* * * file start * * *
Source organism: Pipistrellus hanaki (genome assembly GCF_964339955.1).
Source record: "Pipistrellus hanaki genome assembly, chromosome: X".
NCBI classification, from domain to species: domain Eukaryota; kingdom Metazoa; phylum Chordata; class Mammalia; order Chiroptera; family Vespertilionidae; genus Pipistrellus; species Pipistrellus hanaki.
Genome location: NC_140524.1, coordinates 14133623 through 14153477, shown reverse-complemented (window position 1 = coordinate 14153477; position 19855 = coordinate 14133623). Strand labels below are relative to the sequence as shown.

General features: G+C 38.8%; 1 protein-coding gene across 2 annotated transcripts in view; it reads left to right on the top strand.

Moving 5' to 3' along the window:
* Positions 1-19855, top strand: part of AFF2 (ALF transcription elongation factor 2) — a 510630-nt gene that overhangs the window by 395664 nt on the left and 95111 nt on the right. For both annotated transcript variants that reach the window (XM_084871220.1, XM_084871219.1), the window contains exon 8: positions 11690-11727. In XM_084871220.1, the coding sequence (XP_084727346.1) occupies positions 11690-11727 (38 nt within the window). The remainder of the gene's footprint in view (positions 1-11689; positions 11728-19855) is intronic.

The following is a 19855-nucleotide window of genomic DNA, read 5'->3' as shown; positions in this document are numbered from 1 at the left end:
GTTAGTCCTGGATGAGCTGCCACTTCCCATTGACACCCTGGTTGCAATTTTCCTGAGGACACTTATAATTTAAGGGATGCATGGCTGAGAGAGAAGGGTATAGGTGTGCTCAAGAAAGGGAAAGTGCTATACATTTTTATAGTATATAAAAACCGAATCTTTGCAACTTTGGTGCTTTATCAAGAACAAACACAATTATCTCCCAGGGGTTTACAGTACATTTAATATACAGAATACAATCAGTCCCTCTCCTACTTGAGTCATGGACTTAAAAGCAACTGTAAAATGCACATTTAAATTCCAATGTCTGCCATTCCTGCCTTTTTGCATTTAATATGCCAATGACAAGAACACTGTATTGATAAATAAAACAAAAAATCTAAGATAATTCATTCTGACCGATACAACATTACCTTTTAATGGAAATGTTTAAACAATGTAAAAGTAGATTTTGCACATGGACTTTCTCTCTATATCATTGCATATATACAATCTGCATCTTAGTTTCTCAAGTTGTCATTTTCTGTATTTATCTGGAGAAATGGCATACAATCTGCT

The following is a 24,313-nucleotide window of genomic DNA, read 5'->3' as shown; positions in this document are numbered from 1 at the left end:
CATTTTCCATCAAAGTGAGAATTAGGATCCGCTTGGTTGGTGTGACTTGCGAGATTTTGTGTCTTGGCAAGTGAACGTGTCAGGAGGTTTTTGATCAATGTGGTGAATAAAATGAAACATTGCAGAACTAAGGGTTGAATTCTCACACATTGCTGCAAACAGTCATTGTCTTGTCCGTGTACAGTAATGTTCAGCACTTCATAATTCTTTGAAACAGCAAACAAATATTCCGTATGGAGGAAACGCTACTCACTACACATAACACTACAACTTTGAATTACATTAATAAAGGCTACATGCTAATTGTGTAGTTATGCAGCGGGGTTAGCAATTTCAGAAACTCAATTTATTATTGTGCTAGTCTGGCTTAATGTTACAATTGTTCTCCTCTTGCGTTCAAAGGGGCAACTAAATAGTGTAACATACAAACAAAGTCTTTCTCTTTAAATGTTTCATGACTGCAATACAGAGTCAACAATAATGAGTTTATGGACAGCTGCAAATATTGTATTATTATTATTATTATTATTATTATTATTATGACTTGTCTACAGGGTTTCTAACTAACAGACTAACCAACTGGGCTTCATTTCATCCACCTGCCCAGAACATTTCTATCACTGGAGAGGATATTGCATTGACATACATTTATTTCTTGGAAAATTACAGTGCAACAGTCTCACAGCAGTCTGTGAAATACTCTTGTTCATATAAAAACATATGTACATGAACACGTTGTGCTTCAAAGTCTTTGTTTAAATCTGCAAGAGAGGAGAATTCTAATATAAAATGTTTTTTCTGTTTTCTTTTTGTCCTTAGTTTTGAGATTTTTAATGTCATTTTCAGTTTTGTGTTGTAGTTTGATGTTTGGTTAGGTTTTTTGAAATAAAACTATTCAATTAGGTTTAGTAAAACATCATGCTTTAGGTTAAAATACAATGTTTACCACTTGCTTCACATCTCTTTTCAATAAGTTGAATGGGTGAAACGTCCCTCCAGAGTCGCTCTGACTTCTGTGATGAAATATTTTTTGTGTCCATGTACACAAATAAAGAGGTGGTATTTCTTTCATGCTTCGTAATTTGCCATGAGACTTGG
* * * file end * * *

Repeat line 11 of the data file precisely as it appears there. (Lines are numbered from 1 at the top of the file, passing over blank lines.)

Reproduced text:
CATTTTCCATCAAAGTGAGAATTAGGATCCGCTTGGTTGGTGTGACTTGCGAGATTTTGTGTCTTGGCAAGTGAACGTGTCAGGAGGTTTTTGATCAATGTGGTGAATAAAATGAAACATTGCAGAACTAAGGGTTGAATTCTCACACATTGCTGCAAACAGTCATTGTCTTGTCCGTGTACAGTAATGTTCAGCACTTCATAATTCTTTGAAACAGCAAACAAATATTCCGTATGGAGGAAACGCTACTCACTACACATAACACTACAACTTTGAATTACATTAATAAAGGCTACATGCTAATTGTGTAGTTATGCAGCGGGGTTAGCAATTTCAGAAACTCAATTTATTATTGTGCTAGTCTGGCTTAATGTTACAATTGTTCTCCTCTTGCGTTCAAAGGGGCAACTAAATAGTGTAACATACAAACAAAGTCTTTCTCTTTAAATGTTTCATGACTGCAATACAGAGTCAACAATAATGAGTTTATGGACAGCTGCAAATATTGTATTATTATTATTATTATTATTATTATTATTATGACTTGTCTACAGGGTTTCTAACTAACAGACTAACCAACTGGGCTTCATTTCATCCACCTGCCCAGAACATTTCTATCACTGGAGAGGATATTGCATTGACATACATTTATTTCTTGGAAAATTACAGTGCAACAGTCTCACAGCAGTCTGTGAAATACTCTTGTTCATATAAAAACATATGTACATGAACACGTTGTGCTTCAAAGTCTTTGTTTAAATCTGCAAGAGAGGAGAATTCTAATATAAAATGTTTTTTCTGTTTTCTTTTTGTCCTTAGTTTTGAGATTTTTAATGTCATTTTCAGTTTTGTGTTGTAGTTTGATGTTTGGTTAGGTTTTTTGAAATAAAACTATTCAATTAGGTTTAGTAAAACATCATGCTTTAGGTTAAAATACAATGTTTACCACTTGCTTCACATCTCTTTTCAATAAGTTGAATGGGTGAAACGTCCCTCCAGAGTCGCTCTGACTTCTGTGATGAAATATTTTTTGTGTCCATGTACACAAATAAAGAGGTGGTATTTCTTTCATGCTTCGTAATTTGCCATGAGACTTGG